ASTANA - Russia urged Iranian President Mahmoud Ahmadinejad on Wednesday to be "more constructive" in his cooperation with global powers on nuclear issues, Russian Foreign Minister Sergei Lavrov said.
Ahmadinejad met Russian President Dmitry Medvedev and Kazakh President Nursultan Nazarbayev after a meeting of a regional security bloc in the Kazakh capital Astana. Ahmadinejad, during his short speech at the meeting, slammed the West, the U.S., and Israel for causing instability and violence in the Middle East.
Despite the Iranian president's biting speech, the Russian foreign minister said that he had encouraged Ahmadinejad to work more closely and openly with the International Atomic Energy Agency (IAEA) in their nuclear ambitions.
"We raised the question with Ahmadinejad about the necessity of more constructive cooperation with 5+1 and, more importantly, about increasing the transparency of contacts between Iran and the IAEA," Lavrov told reporters.
The 5+1 refers to the five permanent UN Security Council members and Germany.
Earlier Wednesday at the meeting, Ahmadinejad launched into a brutal attack of the West at a summit of the Shanghai Cooperation Organization on Wednesday, mentioning Zionism as one of history’s worst ills.
He said that 60 plus years of Zionism has brought only humiliation and destruction to the Palestinians and the region.
But Israel got off easy in Ahmadinejad’s tirade, viciously attacking the U.S. and the West for a long litany that includes slavery, colonizations, the pillaging of Africa, World War I and II and numerous wars since then, dropping a nuclear bomb on defenseless civilians, and creating the atmosphere leading to 9/11 which he said was the pretext for wars in Afghanistan and Iraq which he said has cost some 1 million casualties.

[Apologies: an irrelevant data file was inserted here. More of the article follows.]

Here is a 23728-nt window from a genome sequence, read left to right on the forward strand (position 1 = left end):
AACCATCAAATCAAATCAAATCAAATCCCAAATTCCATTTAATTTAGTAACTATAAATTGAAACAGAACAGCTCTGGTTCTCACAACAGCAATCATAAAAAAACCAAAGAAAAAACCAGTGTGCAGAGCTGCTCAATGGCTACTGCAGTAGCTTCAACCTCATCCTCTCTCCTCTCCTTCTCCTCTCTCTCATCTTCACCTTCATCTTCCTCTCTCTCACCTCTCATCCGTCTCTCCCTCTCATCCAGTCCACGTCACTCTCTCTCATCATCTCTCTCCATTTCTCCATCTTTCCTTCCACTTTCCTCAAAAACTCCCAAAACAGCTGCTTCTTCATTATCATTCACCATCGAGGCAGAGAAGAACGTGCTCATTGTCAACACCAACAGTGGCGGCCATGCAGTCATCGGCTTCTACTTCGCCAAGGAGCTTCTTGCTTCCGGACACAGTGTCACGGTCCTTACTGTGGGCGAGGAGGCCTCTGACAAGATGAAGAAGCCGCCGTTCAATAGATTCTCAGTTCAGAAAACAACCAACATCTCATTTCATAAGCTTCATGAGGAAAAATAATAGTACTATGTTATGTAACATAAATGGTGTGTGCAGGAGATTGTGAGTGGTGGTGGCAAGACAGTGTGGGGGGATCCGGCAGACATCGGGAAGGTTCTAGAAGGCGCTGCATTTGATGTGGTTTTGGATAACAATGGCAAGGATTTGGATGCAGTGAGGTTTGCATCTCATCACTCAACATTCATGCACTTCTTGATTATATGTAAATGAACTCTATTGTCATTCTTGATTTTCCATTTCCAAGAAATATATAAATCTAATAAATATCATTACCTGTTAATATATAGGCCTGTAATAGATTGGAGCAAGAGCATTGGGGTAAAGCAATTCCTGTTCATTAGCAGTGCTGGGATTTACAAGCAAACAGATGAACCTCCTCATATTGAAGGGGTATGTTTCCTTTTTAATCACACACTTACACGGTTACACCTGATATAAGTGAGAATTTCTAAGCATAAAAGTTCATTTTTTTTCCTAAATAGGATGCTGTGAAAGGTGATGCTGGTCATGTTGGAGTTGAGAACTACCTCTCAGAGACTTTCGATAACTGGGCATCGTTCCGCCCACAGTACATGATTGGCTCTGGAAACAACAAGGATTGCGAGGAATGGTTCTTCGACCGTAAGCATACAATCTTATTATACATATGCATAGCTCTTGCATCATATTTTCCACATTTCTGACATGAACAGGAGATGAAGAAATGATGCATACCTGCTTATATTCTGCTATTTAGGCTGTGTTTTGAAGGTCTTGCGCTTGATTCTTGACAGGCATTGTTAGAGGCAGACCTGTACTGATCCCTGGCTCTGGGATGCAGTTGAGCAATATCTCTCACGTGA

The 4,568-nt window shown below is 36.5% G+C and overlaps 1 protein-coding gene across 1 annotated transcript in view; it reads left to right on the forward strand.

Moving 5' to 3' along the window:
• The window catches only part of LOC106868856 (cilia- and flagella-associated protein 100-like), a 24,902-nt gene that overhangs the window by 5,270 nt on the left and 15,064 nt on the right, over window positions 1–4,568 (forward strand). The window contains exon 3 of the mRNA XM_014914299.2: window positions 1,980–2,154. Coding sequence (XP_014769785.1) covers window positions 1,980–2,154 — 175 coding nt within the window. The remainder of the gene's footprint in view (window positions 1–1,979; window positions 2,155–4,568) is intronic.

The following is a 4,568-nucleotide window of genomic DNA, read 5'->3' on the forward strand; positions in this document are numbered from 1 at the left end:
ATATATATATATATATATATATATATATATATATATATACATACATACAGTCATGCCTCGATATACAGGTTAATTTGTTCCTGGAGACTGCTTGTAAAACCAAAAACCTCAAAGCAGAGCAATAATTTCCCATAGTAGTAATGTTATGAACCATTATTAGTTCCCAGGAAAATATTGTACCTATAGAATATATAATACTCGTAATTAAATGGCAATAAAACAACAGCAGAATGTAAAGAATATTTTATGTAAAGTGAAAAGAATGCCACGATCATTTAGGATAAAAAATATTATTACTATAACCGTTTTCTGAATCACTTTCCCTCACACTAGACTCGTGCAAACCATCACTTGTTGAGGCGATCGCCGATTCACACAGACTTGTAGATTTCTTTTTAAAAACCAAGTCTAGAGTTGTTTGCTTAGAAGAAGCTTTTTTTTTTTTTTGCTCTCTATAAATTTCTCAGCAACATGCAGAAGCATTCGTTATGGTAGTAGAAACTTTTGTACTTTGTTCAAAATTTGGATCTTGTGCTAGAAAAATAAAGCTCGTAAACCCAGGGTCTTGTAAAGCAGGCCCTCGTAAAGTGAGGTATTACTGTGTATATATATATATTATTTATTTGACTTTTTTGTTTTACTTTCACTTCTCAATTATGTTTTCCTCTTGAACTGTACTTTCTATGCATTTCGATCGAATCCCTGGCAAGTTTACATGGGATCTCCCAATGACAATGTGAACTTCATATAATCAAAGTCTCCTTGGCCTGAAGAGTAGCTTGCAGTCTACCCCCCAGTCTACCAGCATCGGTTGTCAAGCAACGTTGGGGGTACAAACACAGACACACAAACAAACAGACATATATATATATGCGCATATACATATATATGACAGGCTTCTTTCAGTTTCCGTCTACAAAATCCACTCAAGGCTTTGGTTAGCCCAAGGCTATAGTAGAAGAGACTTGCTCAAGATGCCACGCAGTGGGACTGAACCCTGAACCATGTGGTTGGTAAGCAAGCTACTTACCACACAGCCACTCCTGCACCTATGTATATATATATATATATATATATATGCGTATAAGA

The other leaders at the conference, including Chinese President Hu Jintao, Russian President Dmitry Medvedev, and the leaders of Kazakhstan, Kyrgyzstan, Uzbekistan,Tajikistan, India, Pakistan, and Mongolia, sat impassively during his comments.
Each leader at the conference, marking the 10 years since the founding of the regional security organization that presents itself as counterbalance to NATO, spoke briefly and — with Ahmadinejad’s short exception — steered wide of the Palestinian-Israeli conflict or the current upheaval in the Middle east. The leaders also made no mention of Iran’s nuclear threat.
China, Russia, Kazakhstan, Kyrgyzstan, Uzbekistan, and Tajikistan are full members of the organization, which promotes economic, military, and security cooperation. Iran, Pakistan, India, and Mongolia enjoy observer status.
Because of UN sanctions against it, Iran is presently barred from joining as a full member.
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